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Trump-2019

Then-U.S. President Donald Trump delivered remarks during the 'Evangelicals for Trump' Coalition event at the King Jesus Church in Miami, Florida on January 03, 2019. (Photo: Stringer/Anadolu Agency via Getty Images)

Trump's Latest Threat Is a Doozy and Requires Four Responses

We are dealing with a sociopathic narcissist who wants nothing more than to divide the nation over himself.

Robert Reich

 by robertreich.substack.com

Yesterday, Donald Trump threatened that if he is indicted on a charge of mishandling classified documents after leaving the White House, there would be "problems in this country the likes of which perhaps we've never seen before," adding "I don't think the people of the United States would stand for it."

Trump's rhetoric is dangerous. We have already seen the consequences of what happens when Trump invites a mob to the streets.

These words followed on last month's threat by Senator Lindsey Graham that if Trump is prosecuted, there would be "riots in the street." Trump appeared to endorse Graham's threat, sharing a video link on his Truth Social platform.

Trump's latest threat requires four responses:

1. Trump is daring the Justice Department to prosecute him, in effect asserting he is above the law. He is not above the law. The Justice Department is methodically and carefully sifting through evidence and presenting it to a grand jury.

Neither the Department nor the grand jury should be intimidated by Trump's latest threat.

2. Trump's rhetoric is dangerous. We have already seen the consequences of what happens when Trump invites a mob to the streets. Five people died on January 6, 2021. Many more—including members of Congress and the former Vice President—could have been killed on that day. Since the FBI search of Mar-a-Lago, Trump's incendiary words have fueled death threats to numerous federal officials, judges, and lawmakers.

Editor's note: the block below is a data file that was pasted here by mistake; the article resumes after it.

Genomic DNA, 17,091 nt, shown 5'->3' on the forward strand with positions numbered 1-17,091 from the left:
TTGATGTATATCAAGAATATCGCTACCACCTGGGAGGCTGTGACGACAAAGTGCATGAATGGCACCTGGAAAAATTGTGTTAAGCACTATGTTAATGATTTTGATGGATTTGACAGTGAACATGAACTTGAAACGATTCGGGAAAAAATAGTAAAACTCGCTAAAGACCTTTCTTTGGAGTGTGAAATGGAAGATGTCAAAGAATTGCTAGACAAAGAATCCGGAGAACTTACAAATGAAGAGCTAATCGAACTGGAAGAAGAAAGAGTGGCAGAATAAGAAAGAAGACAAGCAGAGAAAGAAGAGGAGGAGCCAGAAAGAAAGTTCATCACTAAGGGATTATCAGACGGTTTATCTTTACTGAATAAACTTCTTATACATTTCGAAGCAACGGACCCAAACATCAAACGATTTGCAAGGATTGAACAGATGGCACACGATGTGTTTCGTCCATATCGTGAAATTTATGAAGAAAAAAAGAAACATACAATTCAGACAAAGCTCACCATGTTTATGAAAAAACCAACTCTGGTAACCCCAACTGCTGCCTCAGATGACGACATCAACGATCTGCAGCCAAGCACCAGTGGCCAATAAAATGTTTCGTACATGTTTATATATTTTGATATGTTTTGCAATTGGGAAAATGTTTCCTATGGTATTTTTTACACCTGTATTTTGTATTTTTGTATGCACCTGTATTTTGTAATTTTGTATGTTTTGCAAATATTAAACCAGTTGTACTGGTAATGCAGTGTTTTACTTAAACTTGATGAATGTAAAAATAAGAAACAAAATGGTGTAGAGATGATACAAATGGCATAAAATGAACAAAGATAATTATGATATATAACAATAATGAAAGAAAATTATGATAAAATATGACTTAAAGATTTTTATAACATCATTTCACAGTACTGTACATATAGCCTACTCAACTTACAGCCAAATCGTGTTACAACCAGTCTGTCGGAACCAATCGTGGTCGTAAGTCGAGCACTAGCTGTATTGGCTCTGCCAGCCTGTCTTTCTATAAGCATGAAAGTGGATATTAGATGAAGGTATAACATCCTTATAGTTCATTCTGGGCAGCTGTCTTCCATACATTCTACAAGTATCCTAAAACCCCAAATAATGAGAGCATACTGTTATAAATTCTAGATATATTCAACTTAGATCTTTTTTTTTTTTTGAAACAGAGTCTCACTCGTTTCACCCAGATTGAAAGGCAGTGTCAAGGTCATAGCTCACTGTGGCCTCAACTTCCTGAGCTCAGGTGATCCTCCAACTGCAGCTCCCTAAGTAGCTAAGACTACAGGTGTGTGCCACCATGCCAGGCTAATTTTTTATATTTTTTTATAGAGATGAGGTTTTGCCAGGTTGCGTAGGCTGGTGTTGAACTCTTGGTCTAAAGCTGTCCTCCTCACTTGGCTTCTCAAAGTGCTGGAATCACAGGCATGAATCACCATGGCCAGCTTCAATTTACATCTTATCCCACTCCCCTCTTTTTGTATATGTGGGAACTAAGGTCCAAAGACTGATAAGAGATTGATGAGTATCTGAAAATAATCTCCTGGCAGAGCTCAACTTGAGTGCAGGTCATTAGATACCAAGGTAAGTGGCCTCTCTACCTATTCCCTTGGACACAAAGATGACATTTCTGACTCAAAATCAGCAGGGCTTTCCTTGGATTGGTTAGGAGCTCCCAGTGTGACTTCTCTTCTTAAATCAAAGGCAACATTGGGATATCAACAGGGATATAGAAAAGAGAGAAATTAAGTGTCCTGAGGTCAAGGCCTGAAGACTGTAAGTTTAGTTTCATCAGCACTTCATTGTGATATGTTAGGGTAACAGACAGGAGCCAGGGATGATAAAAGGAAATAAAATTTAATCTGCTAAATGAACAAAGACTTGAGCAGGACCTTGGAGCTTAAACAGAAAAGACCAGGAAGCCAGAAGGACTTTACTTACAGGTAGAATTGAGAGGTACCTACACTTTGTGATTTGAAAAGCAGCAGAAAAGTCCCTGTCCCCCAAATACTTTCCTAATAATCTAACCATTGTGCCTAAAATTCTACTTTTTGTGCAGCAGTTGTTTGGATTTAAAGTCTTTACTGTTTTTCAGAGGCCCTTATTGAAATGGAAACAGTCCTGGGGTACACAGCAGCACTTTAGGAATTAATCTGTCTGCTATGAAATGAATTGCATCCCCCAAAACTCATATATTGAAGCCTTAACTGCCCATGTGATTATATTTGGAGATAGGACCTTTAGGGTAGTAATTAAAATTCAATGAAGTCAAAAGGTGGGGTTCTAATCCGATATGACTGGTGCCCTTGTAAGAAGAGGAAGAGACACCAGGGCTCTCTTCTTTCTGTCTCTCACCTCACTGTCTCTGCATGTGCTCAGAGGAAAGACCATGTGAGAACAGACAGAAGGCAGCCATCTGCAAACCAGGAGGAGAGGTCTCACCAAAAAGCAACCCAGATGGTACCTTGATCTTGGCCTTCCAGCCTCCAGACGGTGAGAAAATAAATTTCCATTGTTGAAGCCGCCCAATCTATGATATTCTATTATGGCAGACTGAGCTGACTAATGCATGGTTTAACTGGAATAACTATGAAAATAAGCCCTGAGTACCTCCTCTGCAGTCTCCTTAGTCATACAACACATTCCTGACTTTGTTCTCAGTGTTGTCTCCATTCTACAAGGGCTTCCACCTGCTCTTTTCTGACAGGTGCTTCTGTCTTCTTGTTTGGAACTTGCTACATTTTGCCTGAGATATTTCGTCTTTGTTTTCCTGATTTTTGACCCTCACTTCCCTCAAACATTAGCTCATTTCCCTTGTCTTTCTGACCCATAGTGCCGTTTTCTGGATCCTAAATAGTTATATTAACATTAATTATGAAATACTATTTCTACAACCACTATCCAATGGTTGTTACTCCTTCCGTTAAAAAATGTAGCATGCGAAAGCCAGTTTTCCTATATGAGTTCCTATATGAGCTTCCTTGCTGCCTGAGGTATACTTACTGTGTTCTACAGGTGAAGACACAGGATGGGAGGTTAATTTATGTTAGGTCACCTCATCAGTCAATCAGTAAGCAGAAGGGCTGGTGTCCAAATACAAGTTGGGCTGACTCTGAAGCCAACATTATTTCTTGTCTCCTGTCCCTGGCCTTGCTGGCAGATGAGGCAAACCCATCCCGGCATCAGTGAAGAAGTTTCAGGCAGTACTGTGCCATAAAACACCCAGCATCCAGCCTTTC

All Americans should condemn Trump's latest threat and incitement to violence.

3. We are dealing with a sociopathic narcissist who wants nothing more than to divide the nation over himself. This is not a matter of left versus right, liberal versus conservative, Democrat versus Republican. It is a question of the Constitution and the rule of law versus authoritarianism and tyranny. If Trump prevails—if he intimidates law-enforcement officials from doing their jobs over his attempted coup or his theft from the White House of secret documents—we lose our democracy.

The media must stop covering this as if there are two sides to this story. There are not.

4. The time has come for Republican lawmakers, candidates, and rightwing media owners and personalities to show some backbone and vigorously repudiate Trump. Their failure to do so before now has created a monster that threatens to consume this country. It is up to them to tell their constituents, followers, readers and viewers that there is no place in America for Trump's threats to law enforcement and his incitements to violence.

Mitch McConnell, Kevin McCarthy, Lindsey Graham, Sean Hannity, Tucker Carlson, Rupert Murdoch, and others must say it loudly and clearly: We repudiate Trump and his threats. No person is above the law.


© 2021 robertreich.substack.com
Robert Reich

Robert Reich

Robert Reich, is the Chancellor’s Professor of Public Policy at the University of California, Berkeley, and a senior fellow at the Blum Center for Developing Economies. He served as secretary of labor in the Clinton administration, for which Time magazine named him one of the 10 most effective cabinet secretaries of the twentieth century. His book include:  "Aftershock" (2011), "The Work of Nations" (1992), "Beyond Outrage" (2012) and, "Saving Capitalism" (2016). He is also a founding editor of The American Prospect magazine, former chairman of Common Cause, a member of the American Academy of Arts and Sciences, and co-creator of the award-winning documentary, "Inequality For All." Reich's newest book is "The Common Good" (2019). He's co-creator of the Netflix original documentary "Saving Capitalism," which is streaming now.

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